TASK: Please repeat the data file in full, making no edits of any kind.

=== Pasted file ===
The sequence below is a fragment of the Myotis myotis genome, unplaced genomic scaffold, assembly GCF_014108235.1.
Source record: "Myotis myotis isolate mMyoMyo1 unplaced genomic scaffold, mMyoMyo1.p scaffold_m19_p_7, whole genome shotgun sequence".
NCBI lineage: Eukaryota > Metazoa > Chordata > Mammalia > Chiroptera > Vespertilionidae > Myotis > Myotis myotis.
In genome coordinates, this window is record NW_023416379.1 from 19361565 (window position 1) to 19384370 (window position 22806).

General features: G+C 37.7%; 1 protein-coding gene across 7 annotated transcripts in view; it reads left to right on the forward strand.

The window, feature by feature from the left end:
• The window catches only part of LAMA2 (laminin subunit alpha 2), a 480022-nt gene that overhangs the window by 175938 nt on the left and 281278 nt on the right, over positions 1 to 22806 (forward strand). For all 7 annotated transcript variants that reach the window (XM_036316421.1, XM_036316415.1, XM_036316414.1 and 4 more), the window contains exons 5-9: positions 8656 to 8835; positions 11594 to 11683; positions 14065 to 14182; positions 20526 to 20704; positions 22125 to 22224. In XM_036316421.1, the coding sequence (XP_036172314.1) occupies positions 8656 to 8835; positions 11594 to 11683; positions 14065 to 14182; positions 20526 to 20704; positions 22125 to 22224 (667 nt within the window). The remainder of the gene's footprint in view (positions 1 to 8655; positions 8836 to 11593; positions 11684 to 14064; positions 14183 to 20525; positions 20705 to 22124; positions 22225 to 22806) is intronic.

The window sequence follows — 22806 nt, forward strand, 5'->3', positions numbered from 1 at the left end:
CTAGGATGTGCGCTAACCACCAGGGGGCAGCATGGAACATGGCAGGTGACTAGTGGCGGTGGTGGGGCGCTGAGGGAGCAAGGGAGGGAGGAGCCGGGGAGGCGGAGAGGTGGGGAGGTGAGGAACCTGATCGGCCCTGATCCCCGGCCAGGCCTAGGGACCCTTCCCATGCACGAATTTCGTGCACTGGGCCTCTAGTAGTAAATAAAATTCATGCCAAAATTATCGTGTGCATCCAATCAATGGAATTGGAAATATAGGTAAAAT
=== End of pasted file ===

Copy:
The sequence below is a fragment of the Myotis myotis genome, unplaced genomic scaffold, assembly GCF_014108235.1.
Source record: "Myotis myotis isolate mMyoMyo1 unplaced genomic scaffold, mMyoMyo1.p scaffold_m19_p_7, whole genome shotgun sequence".
NCBI lineage: Eukaryota > Metazoa > Chordata > Mammalia > Chiroptera > Vespertilionidae > Myotis > Myotis myotis.
In genome coordinates, this window is record NW_023416379.1 from 19361565 (window position 1) to 19384370 (window position 22806).

General features: G+C 37.7%; 1 protein-coding gene across 7 annotated transcripts in view; it reads left to right on the forward strand.

The window, feature by feature from the left end:
• The window catches only part of LAMA2 (laminin subunit alpha 2), a 480022-nt gene that overhangs the window by 175938 nt on the left and 281278 nt on the right, over positions 1 to 22806 (forward strand). For all 7 annotated transcript variants that reach the window (XM_036316421.1, XM_036316415.1, XM_036316414.1 and 4 more), the window contains exons 5-9: positions 8656 to 8835; positions 11594 to 11683; positions 14065 to 14182; positions 20526 to 20704; positions 22125 to 22224. In XM_036316421.1, the coding sequence (XP_036172314.1) occupies positions 8656 to 8835; positions 11594 to 11683; positions 14065 to 14182; positions 20526 to 20704; positions 22125 to 22224 (667 nt within the window). The remainder of the gene's footprint in view (positions 1 to 8655; positions 8836 to 11593; positions 11684 to 14064; positions 14183 to 20525; positions 20705 to 22124; positions 22225 to 22806) is intronic.

The window sequence follows — 22806 nt, forward strand, 5'->3', positions numbered from 1 at the left end:
CTAGGATGTGCGCTAACCACCAGGGGGCAGCATGGAACATGGCAGGTGACTAGTGGCGGTGGTGGGGCGCTGAGGGAGCAAGGGAGGGAGGAGCCGGGGAGGCGGAGAGGTGGGGAGGTGAGGAACCTGATCGGCCCTGATCCCCGGCCAGGCCTAGGGACCCTTCCCATGCACGAATTTCGTGCACTGGGCCTCTAGTAGTAAATAAAATTCATGCCAAAATTATCGTGTGCATCCAATCAATGGAATTGGAAATATAGGTAAAAT